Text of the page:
Notice that the selection of the best processing path is not only dependent on the material itself, as assumed when using cut-offs to make such decisions. Indeed, the best processing path changes at each moment depending on the available processing capacities or the blending properties that impact the recovery at each plant. To account for these elements, we consider that:

►At each node in the mining system, a certain (possibly limited) number of resources are used. In this case, the resource is shared by all the paths going through the node. For example, in Figure 3 the total milling capacity at Mill1 is shared by the material coming from either Crusherl or Crusher2

►At each node in the mining system there may be blending constraints that limit, for example, the maximum content of certain pollutant. This constraint is applicable mostly at the plant nodes.

Mine considerations

Mine considerations are among the most studied in the literature on open pit scheduling. They refer to the technological aspects needed to comply with a certain slope angle required for the pit. Furthermore, they also refer to overall operation size, which translates into mining capacities.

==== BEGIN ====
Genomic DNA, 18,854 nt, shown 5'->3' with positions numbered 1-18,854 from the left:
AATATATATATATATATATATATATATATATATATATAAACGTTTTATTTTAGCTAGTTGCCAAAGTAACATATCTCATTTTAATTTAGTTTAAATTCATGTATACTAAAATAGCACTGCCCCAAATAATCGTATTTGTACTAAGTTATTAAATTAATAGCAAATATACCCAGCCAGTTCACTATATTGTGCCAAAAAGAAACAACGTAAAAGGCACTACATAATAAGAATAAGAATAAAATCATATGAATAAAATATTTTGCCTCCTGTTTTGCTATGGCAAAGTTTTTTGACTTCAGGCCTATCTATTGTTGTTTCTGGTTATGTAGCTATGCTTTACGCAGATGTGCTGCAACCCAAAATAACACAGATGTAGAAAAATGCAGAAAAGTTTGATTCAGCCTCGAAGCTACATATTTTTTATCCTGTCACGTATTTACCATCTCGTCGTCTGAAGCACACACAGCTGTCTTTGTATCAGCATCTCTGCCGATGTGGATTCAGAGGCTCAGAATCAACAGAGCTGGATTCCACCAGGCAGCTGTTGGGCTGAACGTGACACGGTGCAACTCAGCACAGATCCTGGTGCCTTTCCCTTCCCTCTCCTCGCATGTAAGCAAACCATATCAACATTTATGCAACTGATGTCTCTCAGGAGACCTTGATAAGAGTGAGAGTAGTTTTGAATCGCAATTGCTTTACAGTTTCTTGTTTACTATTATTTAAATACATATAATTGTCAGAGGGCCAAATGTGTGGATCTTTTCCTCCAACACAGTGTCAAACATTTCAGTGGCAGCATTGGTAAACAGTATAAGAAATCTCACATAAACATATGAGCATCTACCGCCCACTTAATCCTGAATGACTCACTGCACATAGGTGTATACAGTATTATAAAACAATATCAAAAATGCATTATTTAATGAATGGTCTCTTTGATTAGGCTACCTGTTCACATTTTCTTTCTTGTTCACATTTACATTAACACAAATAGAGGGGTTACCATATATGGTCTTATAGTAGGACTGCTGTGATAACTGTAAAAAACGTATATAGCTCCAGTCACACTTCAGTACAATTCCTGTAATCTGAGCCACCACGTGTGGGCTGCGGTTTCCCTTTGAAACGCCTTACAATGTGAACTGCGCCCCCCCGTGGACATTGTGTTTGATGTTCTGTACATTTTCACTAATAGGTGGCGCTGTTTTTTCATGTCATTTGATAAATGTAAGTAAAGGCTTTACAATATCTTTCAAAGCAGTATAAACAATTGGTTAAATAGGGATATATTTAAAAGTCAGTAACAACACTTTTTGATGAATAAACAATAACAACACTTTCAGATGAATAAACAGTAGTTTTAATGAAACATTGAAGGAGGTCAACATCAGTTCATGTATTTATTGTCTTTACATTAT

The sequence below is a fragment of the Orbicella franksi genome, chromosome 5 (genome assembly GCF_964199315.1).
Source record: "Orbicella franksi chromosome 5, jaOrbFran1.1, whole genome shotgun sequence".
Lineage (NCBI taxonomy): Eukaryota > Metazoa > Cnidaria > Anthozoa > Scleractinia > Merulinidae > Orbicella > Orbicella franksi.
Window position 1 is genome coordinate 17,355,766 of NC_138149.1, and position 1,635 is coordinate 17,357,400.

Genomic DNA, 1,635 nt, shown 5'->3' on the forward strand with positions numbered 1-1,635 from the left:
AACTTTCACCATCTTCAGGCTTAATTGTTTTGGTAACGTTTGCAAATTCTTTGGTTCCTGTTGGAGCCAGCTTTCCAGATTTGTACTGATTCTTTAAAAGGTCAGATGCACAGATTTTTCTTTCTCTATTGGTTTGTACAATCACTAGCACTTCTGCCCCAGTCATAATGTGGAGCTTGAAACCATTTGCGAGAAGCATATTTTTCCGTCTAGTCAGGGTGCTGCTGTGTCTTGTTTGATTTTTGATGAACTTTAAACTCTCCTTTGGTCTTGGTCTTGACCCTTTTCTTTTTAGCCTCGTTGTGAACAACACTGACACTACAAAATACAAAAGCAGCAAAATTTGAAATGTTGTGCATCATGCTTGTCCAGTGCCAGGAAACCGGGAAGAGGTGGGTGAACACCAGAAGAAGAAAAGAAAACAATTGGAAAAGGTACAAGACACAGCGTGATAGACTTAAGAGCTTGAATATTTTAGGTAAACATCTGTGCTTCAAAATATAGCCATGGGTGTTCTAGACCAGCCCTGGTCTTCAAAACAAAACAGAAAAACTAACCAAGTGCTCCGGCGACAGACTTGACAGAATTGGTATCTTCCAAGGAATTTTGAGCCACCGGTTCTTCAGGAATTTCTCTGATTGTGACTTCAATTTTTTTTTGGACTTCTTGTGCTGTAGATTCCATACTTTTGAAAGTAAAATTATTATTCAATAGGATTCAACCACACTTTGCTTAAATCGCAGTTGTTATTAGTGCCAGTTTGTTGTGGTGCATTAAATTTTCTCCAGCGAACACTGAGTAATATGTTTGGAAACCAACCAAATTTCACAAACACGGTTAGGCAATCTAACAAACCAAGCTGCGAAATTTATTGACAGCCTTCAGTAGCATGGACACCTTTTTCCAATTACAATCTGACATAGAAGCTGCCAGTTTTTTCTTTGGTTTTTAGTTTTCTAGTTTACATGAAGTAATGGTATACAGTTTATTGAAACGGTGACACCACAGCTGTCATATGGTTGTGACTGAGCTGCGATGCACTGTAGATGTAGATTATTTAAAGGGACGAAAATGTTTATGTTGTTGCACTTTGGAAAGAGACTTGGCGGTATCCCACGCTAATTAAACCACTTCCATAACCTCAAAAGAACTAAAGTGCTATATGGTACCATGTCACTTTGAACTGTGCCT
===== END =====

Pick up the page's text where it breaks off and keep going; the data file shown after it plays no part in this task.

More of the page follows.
In terms of the mine, we consider that the material is discretized into mining reserve units (MRUs) (we use the term reserve as the MRUs are already scheduled for extraction in the long-term plans). Each MRU may correspond to a block in the original block model or it can represent other structures, either larger (drilling polygons) or smaller (shovel buckets) ones. This depends on long-term schedules. Notice that the actual set of available MRUs for scheduling is an input for the model.

For each MRU, there are some attributes that must be considered in the mining system constraints. For example, nodes could have capacity constraints. In that case, those MRUs will have a tonnage attribute stating the maximum tonnage allowed.